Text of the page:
A sustainable new working life – trends, health effects and governance
The structures of the Swedish labour markets are rapidly changing, and challenge current systems to ensure sustainable working conditions. These changes are not monitored sufficiently through current information systems based on surveys and workers’ compensation claims.
The aims of the programme are to:
- Assess trends in working conditions throughout the labour market, overall and with stratification to cover heterogeneity associated with e.g. age, gender, and ethnicity
- Explore the health impact of working conditions in a life-course perspective, taking the full complexity of multiple exposures into account
- Systematically explore the impact of different approaches to governance, from the changes in the institutional framework to soft-law and knowledge alliances.
The proposed programme will establish a comprehensive set of job-exposure matrices (JEM) on various occupational exposures and employment conditions, gender balance and training opportunities linked to data on occupational titles, company size and industry. These data will be matched to a data base including the entire population in Sweden in the LISA-register from 1990 and onwards, and outcomes (health, work participation etc.) from national registers. A series of longitudinal epidemiological studies will be performed of determinants for entry, exit (and re-entry) into work, as well as health-impact assessments of various work environment factors. Finally, the efficiency of different approaches to governance of the work environment will be systematically explored in a series of studies performed in close collaboration with major stakeholders on a local and national level (e.g. social partners, schools, municipalities, and national governing bodies).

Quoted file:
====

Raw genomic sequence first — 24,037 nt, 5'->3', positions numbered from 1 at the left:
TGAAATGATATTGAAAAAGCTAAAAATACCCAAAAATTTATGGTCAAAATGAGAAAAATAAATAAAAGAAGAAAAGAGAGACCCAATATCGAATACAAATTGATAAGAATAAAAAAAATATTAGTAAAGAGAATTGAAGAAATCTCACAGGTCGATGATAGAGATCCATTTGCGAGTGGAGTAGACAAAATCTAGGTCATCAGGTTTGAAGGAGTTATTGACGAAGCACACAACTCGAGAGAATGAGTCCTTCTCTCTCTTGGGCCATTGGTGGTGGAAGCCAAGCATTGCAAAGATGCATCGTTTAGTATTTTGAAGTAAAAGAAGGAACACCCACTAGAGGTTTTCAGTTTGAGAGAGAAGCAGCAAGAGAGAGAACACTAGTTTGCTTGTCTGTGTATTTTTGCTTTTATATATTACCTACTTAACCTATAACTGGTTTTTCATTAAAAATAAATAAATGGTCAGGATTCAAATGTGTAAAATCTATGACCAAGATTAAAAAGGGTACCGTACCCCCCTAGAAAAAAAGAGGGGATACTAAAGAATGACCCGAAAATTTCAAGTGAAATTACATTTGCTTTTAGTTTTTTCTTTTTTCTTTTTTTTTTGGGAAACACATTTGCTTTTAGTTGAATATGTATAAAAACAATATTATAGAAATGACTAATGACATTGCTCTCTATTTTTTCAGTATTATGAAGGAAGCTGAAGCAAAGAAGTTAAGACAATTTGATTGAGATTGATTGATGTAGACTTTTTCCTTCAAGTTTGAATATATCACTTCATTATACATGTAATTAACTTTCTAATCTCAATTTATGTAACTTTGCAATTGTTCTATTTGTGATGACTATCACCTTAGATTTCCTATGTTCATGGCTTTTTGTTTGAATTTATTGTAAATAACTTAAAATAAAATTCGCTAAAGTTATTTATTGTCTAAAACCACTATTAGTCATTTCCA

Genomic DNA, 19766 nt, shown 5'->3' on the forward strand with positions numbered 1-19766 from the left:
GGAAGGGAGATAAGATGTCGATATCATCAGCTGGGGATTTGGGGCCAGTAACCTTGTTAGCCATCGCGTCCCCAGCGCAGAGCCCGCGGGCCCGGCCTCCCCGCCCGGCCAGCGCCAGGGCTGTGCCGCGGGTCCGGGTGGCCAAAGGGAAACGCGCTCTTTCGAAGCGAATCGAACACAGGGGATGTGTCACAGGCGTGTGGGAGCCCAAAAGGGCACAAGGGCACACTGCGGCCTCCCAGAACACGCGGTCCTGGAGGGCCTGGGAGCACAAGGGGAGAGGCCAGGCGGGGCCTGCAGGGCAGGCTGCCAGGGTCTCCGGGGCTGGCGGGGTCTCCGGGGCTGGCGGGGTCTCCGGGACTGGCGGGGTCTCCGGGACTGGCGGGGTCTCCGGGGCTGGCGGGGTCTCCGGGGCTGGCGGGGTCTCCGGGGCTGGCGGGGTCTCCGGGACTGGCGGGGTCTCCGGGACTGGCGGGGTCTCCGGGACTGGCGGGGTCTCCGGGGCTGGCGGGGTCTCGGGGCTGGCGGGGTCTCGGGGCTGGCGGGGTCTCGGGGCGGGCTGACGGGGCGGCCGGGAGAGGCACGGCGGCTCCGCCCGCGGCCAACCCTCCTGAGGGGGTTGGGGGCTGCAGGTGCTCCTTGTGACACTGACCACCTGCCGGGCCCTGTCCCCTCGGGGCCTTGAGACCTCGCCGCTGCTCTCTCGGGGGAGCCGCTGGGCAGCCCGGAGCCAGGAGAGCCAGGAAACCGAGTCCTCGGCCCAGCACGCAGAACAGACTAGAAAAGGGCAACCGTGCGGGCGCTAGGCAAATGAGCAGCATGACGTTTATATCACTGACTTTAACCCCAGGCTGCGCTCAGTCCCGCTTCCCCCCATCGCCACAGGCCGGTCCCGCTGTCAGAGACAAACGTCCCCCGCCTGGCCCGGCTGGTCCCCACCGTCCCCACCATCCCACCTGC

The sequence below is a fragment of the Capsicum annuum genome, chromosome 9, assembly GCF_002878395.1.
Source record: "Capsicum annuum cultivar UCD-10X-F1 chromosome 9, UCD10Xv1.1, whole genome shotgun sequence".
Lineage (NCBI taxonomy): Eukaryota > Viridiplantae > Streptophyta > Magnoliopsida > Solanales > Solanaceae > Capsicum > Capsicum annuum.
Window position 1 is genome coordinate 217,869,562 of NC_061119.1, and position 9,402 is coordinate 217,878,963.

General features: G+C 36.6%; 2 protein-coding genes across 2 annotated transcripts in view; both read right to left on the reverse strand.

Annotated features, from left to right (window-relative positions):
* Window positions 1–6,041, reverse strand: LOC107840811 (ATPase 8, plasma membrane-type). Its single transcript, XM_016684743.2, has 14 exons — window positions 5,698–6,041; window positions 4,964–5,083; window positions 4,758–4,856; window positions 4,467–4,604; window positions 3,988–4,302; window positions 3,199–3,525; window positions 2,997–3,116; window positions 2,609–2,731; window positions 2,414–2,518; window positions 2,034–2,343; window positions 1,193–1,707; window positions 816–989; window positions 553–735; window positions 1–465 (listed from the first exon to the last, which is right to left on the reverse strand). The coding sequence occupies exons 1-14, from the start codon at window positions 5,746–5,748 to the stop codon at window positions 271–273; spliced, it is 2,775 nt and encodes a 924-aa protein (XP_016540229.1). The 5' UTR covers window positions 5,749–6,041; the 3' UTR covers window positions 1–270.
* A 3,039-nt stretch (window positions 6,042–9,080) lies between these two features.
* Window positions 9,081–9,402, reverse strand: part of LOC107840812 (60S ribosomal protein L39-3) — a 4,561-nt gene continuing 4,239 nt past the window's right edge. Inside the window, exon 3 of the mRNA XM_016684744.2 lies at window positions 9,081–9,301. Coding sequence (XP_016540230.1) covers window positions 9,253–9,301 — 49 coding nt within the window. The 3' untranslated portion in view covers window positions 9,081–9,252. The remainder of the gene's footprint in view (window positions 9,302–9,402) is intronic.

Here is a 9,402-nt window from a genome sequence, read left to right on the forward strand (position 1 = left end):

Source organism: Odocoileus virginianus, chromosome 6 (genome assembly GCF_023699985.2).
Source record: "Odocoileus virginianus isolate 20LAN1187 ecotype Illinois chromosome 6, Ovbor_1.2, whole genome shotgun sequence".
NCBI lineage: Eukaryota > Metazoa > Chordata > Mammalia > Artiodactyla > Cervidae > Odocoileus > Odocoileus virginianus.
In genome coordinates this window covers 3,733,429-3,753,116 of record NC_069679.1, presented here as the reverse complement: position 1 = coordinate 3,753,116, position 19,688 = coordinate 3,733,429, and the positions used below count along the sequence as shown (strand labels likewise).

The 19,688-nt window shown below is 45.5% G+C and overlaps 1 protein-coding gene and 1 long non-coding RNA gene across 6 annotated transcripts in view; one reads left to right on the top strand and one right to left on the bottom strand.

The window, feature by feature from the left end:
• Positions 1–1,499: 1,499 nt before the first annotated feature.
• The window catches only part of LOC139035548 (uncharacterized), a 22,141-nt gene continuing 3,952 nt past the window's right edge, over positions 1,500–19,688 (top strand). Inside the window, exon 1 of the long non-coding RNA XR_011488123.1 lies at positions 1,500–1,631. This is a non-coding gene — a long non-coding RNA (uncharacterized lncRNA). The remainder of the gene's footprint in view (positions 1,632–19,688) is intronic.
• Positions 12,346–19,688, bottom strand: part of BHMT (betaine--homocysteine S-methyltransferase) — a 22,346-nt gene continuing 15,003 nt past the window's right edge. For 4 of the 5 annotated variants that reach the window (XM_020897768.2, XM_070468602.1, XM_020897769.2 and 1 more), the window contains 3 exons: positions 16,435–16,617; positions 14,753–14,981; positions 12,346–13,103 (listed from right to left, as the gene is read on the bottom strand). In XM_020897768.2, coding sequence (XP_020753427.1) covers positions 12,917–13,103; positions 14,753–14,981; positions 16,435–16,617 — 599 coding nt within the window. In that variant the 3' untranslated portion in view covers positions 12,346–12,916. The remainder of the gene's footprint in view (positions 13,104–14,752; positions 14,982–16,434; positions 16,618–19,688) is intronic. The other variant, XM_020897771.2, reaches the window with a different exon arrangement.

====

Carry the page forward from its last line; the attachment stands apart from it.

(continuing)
The programme is financed by FORTE and is performed by a multidisciplinary team of researchers, involving experts in occupational epidemiology, social epidemiology, law, labour economics, work organization, exposure science, biostatistics, and computer science.